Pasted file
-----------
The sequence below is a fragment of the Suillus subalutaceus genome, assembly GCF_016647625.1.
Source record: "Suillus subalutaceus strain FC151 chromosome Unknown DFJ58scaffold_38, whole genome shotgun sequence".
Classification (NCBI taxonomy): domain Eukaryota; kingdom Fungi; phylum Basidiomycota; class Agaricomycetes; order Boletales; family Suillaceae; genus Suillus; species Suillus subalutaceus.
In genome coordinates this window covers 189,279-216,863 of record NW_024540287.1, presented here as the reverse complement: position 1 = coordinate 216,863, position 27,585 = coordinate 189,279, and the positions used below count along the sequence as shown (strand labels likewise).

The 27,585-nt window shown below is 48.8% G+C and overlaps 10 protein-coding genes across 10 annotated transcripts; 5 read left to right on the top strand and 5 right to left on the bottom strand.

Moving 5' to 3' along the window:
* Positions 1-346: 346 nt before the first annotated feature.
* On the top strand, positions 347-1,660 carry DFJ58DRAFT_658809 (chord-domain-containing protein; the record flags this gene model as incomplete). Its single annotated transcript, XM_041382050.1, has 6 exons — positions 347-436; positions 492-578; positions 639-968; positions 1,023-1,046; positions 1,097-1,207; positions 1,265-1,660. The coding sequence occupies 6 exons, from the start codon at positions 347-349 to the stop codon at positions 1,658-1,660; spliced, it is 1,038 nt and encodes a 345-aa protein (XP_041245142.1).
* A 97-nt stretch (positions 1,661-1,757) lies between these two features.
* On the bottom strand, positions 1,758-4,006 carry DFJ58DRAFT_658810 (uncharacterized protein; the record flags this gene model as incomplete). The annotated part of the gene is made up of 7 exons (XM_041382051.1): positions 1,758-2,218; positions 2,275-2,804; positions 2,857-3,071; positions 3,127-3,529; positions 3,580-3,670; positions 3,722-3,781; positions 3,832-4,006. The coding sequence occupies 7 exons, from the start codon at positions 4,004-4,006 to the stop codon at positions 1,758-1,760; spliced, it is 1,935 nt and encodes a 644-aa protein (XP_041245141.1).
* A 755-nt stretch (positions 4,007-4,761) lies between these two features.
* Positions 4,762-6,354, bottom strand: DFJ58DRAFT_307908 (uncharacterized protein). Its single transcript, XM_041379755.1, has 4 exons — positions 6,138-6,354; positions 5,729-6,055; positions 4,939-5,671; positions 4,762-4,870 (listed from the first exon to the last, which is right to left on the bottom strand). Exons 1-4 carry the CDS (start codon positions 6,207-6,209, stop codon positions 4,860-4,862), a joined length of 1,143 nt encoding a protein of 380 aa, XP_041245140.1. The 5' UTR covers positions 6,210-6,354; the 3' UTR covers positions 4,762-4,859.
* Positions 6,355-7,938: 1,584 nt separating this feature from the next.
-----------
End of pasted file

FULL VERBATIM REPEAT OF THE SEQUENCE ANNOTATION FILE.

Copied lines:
The sequence below is a fragment of the Suillus subalutaceus genome, assembly GCF_016647625.1.
Source record: "Suillus subalutaceus strain FC151 chromosome Unknown DFJ58scaffold_38, whole genome shotgun sequence".
Classification (NCBI taxonomy): domain Eukaryota; kingdom Fungi; phylum Basidiomycota; class Agaricomycetes; order Boletales; family Suillaceae; genus Suillus; species Suillus subalutaceus.
In genome coordinates this window covers 189,279-216,863 of record NW_024540287.1, presented here as the reverse complement: position 1 = coordinate 216,863, position 27,585 = coordinate 189,279, and the positions used below count along the sequence as shown (strand labels likewise).

The 27,585-nt window shown below is 48.8% G+C and overlaps 10 protein-coding genes across 10 annotated transcripts; 5 read left to right on the top strand and 5 right to left on the bottom strand.

Moving 5' to 3' along the window:
* Positions 1-346: 346 nt before the first annotated feature.
* On the top strand, positions 347-1,660 carry DFJ58DRAFT_658809 (chord-domain-containing protein; the record flags this gene model as incomplete). Its single annotated transcript, XM_041382050.1, has 6 exons — positions 347-436; positions 492-578; positions 639-968; positions 1,023-1,046; positions 1,097-1,207; positions 1,265-1,660. The coding sequence occupies 6 exons, from the start codon at positions 347-349 to the stop codon at positions 1,658-1,660; spliced, it is 1,038 nt and encodes a 345-aa protein (XP_041245142.1).
* A 97-nt stretch (positions 1,661-1,757) lies between these two features.
* On the bottom strand, positions 1,758-4,006 carry DFJ58DRAFT_658810 (uncharacterized protein; the record flags this gene model as incomplete). The annotated part of the gene is made up of 7 exons (XM_041382051.1): positions 1,758-2,218; positions 2,275-2,804; positions 2,857-3,071; positions 3,127-3,529; positions 3,580-3,670; positions 3,722-3,781; positions 3,832-4,006. The coding sequence occupies 7 exons, from the start codon at positions 4,004-4,006 to the stop codon at positions 1,758-1,760; spliced, it is 1,935 nt and encodes a 644-aa protein (XP_041245141.1).
* A 755-nt stretch (positions 4,007-4,761) lies between these two features.
* Positions 4,762-6,354, bottom strand: DFJ58DRAFT_307908 (uncharacterized protein). Its single transcript, XM_041379755.1, has 4 exons — positions 6,138-6,354; positions 5,729-6,055; positions 4,939-5,671; positions 4,762-4,870 (listed from the first exon to the last, which is right to left on the bottom strand). Exons 1-4 carry the CDS (start codon positions 6,207-6,209, stop codon positions 4,860-4,862), a joined length of 1,143 nt encoding a protein of 380 aa, XP_041245140.1. The 5' UTR covers positions 6,210-6,354; the 3' UTR covers positions 4,762-4,859.
* Positions 6,355-7,938: 1,584 nt separating this feature from the next.